Little known but easy to use, a real estate deficit allows you to reduce the overall amount of tax you pay when you invest. The idea is to buy an old apartment, renovate it, rent it out and reduce your tax bill!
By deducting your real estate “charges” from the amount of rent you’re receiving from letting out an apartment you’ve renovated, you can create a real estate deficit. In turn, you can deduct this amount from your other taxable income up to a limit of 10,700 euros per year. What happens if you’re living abroad? No problem. This method of reducing the amount of tax you pay is also open to non-residents. If you invest in real estate in France, you can therefore reduce the amount of tax you pay, as well as building up a worthwhile estate.
What’s more, if the real estate deficit measure is so popular, it’s because it offers numerous advantages to anyone looking to invest. First of all, real estate deficit is not a classic tax incentive measure. It was first introduced in 1993 as part of the Balladur Law – which comes under general law – and which is going to be around for many years yet! Next, contrary to the tax reduction measures under the Pinel, Duflot or Scellier Laws, real estate deficit applies to older apartments which represent higher guaranteed rental returns.
How can I take advantage of the real estate deficit measure?
There are four conditions which must be satisfied if you want to benefit from the real estate deficit measure: the apartment you purchase must be an old one, the renovation works you carry out must be sufficiently extensive to qualify for real estate deficit, the apartment must be let out for an uninterrupted period of at least 3 years and finally, the apartment must be let out unfurnished. You must also adopt the “as paid” tax regime on your real estate income and ensure that the works you have carried out count as renovation works. Rebuilding or extension works do not count and cannot be taken into consideration for real estate deficit calculations. Lastly, you must be sure to keep all your invoices relating to the works to be able to provide proof for the tax authorities.
How is real estate deficit calculated?
The formula is fairly straightforward. You just deduct the expenses and charges attributable to the apartment in question from the amount of rental income you’ve received. Expenses and charges that can be taken into account are many and varied: charges related to co-ownership, management expenses, real estate tax, expenses relating to mandatory surveys, interests on mortgages and, of course, maintenance and renovation works.
If the cumulative amount of such expenses and charges is higher than the amount of rent you earn, the difference represents your real estate deficit. This is the amount you can then deduct from your taxable income – up to a limit of 10,700 euros. You cannot, however, deduct the portion corresponding to the interest you’ve paid on your mortgage from your taxable income, only from your real estate income.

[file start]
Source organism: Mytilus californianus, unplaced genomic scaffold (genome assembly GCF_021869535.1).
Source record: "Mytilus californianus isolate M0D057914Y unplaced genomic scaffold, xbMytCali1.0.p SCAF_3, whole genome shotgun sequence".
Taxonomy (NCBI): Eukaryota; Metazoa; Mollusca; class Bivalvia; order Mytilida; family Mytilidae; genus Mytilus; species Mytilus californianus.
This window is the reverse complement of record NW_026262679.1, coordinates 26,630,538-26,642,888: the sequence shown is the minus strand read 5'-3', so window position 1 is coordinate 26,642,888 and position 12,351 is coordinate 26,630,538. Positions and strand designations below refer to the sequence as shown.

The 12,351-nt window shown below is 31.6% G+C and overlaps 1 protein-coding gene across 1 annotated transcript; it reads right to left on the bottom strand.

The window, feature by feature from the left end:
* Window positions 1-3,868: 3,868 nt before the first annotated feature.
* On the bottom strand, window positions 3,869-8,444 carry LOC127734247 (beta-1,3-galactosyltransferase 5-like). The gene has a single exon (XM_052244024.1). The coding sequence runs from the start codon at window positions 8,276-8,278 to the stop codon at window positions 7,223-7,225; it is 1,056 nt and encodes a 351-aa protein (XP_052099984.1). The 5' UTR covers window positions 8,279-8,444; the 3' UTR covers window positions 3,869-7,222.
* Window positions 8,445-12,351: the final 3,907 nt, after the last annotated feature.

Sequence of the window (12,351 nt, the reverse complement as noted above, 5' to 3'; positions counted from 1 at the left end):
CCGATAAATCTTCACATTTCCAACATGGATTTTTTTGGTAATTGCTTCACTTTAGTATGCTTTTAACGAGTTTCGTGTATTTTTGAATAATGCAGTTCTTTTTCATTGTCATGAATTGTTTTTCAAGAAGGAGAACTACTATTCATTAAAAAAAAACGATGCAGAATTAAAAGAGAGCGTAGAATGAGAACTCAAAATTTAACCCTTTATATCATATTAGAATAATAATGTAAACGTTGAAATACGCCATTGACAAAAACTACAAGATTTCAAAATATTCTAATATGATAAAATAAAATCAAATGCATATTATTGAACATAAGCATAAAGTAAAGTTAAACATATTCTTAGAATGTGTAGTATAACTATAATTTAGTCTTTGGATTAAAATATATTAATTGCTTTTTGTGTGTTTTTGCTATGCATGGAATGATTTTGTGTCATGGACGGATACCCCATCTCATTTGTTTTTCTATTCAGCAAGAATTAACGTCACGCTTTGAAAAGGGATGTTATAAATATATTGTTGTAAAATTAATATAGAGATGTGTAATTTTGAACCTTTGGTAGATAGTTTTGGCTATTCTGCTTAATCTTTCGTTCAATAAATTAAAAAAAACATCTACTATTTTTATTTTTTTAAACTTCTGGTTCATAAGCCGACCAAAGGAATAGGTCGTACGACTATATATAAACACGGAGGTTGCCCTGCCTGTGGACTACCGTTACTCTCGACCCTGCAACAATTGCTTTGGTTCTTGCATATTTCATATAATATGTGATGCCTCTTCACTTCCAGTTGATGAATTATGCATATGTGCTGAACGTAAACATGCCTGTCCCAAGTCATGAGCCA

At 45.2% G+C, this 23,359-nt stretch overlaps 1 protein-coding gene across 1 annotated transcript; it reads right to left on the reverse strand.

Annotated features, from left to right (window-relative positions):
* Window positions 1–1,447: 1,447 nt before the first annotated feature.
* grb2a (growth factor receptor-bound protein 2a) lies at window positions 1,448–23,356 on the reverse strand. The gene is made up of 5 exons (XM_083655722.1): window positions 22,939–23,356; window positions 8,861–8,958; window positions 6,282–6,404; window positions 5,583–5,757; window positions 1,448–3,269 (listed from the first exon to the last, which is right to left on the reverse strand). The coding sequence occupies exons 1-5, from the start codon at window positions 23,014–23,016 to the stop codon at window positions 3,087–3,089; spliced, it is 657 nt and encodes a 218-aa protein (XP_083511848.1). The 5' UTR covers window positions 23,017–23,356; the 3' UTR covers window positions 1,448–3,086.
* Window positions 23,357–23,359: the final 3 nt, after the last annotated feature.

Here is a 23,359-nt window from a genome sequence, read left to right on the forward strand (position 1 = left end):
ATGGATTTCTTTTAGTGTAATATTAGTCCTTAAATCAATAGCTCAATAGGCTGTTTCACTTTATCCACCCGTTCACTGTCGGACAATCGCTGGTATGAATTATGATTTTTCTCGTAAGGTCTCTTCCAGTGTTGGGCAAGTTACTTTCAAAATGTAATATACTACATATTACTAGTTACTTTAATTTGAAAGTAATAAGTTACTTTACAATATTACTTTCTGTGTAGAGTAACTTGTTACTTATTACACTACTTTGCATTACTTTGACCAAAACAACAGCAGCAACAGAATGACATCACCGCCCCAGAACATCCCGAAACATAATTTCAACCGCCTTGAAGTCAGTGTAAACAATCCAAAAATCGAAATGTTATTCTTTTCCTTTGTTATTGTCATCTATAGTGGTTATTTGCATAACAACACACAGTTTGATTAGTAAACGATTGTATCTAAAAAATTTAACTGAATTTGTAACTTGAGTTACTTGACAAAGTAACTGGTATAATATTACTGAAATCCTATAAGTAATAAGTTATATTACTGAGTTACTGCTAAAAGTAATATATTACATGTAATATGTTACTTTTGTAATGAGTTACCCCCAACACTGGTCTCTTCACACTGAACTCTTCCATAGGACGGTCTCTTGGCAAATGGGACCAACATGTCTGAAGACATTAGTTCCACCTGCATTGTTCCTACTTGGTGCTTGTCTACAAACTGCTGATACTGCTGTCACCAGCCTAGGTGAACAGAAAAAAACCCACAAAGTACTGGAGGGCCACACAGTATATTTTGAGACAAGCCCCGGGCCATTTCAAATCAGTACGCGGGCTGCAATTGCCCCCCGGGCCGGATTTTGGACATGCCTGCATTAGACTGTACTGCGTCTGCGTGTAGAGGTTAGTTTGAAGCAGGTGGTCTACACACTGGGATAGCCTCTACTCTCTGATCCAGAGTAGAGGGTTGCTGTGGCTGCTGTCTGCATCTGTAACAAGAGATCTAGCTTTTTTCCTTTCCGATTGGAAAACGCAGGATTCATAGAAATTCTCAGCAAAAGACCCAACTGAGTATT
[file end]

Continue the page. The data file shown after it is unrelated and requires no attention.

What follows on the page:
Let’s take the example of a French expat living in New York who has chosen to invest in an old apartment in Paris. They carry out 32,000 euros worth of renovation works and pay real estate tax in an amount of 1,350 euros. Co-ownership charges amount to 1,200 euros and our expat has also paid 16,000 euros of interest on a mortgage. They have earned a total of 14,000 euros in rent.
This deficit is made up of 2,000 euros of interest on the mortgage (14,000 – 16,000 = 2,000).
The French expat in question may therefore deduct 10,700 euros from their taxable revenue. They may also deduct the remaining 25,850 euros from the real estate income they earn over the following 10 years.
How can a real estate deficit help us save money?
The higher the level of tax you pay, the greater difference this tax reduction tool will make. Let’s take another look at our French expat who has invested in an apartment in Paris. If they are paying tax at a rate of 41%, they can save 4,387 euros of tax on their taxable income starting in the first year (10,700 x 0.41). The remaining 28,850 euros of their real estate deficit will cancel out the 14,000 euros of real estate revenue earned the following year then the 14,850 euros earned the year after that.
It is important to remember that tax authorities treat fees on any loans slightly differently. These are not included in initial calculations to determine whether or not you are in a deficit situation. If all your other deductible charges allow you to be in a deficit situation, any mortgage-related expenses will be added to the total. Failing that, they will be carried over to the following year.
The real estate deficit tool makes it possible, therefore, to invest in real estate in Paris, for example, and pay less tax. A win/win situation for our expat.